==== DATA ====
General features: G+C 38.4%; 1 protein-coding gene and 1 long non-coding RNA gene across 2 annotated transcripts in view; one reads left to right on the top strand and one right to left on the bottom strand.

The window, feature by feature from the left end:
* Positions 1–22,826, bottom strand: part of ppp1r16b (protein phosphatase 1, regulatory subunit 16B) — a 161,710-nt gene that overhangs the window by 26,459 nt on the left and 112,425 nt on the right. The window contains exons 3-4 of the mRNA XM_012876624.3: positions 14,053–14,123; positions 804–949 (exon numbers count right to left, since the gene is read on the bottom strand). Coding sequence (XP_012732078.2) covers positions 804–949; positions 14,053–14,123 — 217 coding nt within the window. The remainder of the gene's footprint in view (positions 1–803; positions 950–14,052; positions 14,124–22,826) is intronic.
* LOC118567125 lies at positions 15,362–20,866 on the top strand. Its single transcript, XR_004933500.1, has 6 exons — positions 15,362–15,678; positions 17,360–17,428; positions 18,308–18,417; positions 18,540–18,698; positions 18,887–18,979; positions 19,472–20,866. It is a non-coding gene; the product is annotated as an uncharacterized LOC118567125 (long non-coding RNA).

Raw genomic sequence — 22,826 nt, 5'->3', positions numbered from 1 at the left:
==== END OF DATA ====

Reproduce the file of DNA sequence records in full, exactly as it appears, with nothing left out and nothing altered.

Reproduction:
General features: G+C 38.4%; 1 protein-coding gene and 1 long non-coding RNA gene across 2 annotated transcripts in view; one reads left to right on the top strand and one right to left on the bottom strand.

The window, feature by feature from the left end:
* Positions 1–22,826, bottom strand: part of ppp1r16b (protein phosphatase 1, regulatory subunit 16B) — a 161,710-nt gene that overhangs the window by 26,459 nt on the left and 112,425 nt on the right. The window contains exons 3-4 of the mRNA XM_012876624.3: positions 14,053–14,123; positions 804–949 (exon numbers count right to left, since the gene is read on the bottom strand). Coding sequence (XP_012732078.2) covers positions 804–949; positions 14,053–14,123 — 217 coding nt within the window. The remainder of the gene's footprint in view (positions 1–803; positions 950–14,052; positions 14,124–22,826) is intronic.
* LOC118567125 lies at positions 15,362–20,866 on the top strand. Its single transcript, XR_004933500.1, has 6 exons — positions 15,362–15,678; positions 17,360–17,428; positions 18,308–18,417; positions 18,540–18,698; positions 18,887–18,979; positions 19,472–20,866. It is a non-coding gene; the product is annotated as an uncharacterized LOC118567125 (long non-coding RNA).

Raw genomic sequence — 22,826 nt, 5'->3', positions numbered from 1 at the left: